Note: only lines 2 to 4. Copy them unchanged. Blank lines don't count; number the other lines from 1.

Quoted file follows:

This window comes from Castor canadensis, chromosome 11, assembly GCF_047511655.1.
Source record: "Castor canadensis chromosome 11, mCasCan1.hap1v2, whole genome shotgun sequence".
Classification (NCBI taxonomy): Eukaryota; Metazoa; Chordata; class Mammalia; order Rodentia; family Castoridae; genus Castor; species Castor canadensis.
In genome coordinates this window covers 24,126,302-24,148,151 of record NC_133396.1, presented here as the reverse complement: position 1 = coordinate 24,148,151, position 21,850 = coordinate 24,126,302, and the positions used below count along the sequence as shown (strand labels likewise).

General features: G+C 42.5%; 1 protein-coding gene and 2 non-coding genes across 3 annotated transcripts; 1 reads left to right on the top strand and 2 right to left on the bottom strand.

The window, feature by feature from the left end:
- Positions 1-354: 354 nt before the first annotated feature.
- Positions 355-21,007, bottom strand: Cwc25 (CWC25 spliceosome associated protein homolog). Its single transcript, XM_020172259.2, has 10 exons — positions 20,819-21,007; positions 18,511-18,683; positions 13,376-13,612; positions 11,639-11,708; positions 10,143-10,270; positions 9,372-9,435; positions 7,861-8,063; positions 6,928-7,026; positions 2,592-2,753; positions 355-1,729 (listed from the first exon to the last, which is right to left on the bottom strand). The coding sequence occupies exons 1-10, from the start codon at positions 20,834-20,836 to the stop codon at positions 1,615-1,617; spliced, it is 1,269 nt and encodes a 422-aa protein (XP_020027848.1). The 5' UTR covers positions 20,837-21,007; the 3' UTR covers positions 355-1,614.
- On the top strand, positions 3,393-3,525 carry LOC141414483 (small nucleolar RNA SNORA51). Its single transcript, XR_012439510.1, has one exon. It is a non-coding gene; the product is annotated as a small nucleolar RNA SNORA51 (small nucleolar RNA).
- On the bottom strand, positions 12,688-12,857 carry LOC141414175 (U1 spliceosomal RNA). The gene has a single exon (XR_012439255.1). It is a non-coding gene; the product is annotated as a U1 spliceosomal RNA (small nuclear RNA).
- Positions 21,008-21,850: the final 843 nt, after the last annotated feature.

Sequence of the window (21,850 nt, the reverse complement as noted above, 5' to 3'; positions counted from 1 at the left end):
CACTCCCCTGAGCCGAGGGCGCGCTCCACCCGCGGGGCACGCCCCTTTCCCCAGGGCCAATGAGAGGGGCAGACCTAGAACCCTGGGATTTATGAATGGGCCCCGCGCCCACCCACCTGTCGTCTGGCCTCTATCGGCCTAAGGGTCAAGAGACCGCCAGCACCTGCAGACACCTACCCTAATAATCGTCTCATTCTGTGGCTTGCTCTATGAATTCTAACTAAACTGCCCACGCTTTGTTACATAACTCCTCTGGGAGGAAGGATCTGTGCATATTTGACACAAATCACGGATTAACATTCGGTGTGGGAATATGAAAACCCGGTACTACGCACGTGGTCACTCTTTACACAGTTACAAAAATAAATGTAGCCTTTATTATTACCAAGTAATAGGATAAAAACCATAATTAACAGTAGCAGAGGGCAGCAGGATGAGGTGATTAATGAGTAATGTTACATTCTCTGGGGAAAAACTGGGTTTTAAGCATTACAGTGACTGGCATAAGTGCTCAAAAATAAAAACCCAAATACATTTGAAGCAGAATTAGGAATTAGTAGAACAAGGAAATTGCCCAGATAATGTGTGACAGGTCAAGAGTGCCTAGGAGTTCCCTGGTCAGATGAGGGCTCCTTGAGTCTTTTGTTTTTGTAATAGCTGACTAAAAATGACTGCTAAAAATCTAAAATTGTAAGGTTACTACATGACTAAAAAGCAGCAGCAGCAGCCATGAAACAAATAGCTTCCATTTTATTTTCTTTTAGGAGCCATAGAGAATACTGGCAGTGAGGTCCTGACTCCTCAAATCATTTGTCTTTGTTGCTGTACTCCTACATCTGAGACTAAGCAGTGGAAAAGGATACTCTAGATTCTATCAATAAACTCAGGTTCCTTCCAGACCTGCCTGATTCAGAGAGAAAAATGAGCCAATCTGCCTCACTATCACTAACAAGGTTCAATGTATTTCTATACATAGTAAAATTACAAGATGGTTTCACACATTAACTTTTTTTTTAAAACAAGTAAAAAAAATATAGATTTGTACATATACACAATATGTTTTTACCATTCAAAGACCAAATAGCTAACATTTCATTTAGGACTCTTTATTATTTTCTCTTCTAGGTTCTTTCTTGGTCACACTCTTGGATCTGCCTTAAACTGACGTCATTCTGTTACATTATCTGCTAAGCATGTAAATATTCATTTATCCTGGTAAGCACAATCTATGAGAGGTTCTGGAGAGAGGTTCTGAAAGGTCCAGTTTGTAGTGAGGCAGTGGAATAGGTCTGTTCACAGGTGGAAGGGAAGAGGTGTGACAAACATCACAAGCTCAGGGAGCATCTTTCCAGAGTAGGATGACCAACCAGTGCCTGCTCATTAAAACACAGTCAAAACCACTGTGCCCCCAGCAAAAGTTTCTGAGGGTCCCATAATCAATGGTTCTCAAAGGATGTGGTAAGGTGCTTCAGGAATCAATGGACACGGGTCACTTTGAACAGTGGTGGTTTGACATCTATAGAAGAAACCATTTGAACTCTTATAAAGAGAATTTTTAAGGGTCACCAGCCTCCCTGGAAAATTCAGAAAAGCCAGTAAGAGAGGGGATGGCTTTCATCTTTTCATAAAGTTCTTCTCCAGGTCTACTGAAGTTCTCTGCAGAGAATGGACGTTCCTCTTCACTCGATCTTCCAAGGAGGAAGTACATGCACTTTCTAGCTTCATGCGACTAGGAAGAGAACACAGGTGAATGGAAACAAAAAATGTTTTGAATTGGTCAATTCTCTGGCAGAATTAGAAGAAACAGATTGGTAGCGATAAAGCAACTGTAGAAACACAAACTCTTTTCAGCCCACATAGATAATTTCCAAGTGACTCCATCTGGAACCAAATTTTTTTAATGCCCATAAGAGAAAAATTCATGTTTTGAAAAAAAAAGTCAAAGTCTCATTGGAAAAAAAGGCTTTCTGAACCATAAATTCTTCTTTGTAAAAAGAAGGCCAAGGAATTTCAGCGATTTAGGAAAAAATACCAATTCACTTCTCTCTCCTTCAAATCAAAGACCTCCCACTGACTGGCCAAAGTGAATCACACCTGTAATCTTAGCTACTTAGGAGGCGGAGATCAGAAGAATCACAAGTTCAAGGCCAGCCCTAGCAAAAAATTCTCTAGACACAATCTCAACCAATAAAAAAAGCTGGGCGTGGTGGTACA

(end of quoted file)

Source record: "Castor canadensis chromosome 11, mCasCan1.hap1v2, whole genome shotgun sequence".
Classification (NCBI taxonomy): Eukaryota; Metazoa; Chordata; class Mammalia; order Rodentia; family Castoridae; genus Castor; species Castor canadensis.
In genome coordinates this window covers 24,126,302-24,148,151 of record NC_133396.1, presented here as the reverse complement: position 1 = coordinate 24,148,151, position 21,850 = coordinate 24,126,302, and the positions used below count along the sequence as shown (strand labels likewise).